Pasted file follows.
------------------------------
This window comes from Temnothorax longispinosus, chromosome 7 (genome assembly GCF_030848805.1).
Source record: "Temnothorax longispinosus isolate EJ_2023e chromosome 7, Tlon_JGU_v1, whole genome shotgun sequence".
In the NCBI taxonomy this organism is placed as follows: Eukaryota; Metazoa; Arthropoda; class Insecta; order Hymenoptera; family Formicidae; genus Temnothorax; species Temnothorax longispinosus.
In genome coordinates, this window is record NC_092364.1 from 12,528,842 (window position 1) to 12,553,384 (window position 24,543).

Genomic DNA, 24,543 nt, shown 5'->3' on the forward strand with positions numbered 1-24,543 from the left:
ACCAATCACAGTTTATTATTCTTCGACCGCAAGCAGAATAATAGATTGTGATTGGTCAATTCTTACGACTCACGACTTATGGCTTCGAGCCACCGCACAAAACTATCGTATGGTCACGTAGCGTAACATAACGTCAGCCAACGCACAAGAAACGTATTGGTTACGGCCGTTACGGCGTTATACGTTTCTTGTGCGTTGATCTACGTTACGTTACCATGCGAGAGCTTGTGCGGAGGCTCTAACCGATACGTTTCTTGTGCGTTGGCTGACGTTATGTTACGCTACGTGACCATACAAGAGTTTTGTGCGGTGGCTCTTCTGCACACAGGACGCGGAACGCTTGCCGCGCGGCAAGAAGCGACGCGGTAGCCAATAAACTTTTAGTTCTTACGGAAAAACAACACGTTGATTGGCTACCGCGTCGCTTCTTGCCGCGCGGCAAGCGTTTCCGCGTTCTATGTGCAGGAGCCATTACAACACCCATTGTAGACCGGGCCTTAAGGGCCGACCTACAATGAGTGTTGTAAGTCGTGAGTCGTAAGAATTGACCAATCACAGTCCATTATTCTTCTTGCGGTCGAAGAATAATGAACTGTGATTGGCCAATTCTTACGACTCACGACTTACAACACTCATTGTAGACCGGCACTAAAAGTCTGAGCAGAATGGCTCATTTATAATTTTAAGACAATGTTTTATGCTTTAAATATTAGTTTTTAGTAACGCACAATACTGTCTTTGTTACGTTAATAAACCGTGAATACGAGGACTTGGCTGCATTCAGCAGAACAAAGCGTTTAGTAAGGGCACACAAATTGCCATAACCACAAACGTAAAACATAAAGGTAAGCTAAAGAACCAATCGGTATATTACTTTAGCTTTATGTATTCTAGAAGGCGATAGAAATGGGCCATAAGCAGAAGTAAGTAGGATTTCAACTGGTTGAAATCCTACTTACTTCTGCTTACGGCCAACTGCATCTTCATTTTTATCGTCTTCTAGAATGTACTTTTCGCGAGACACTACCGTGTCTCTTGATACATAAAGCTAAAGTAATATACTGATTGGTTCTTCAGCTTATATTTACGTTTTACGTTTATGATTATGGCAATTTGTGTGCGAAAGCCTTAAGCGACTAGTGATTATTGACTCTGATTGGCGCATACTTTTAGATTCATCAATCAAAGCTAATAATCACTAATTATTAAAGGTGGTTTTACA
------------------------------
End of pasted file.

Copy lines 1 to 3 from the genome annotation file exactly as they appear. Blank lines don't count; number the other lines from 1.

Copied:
This window comes from Temnothorax longispinosus, chromosome 7 (genome assembly GCF_030848805.1).
Source record: "Temnothorax longispinosus isolate EJ_2023e chromosome 7, Tlon_JGU_v1, whole genome shotgun sequence".
In the NCBI taxonomy this organism is placed as follows: Eukaryota; Metazoa; Arthropoda; class Insecta; order Hymenoptera; family Formicidae; genus Temnothorax; species Temnothorax longispinosus.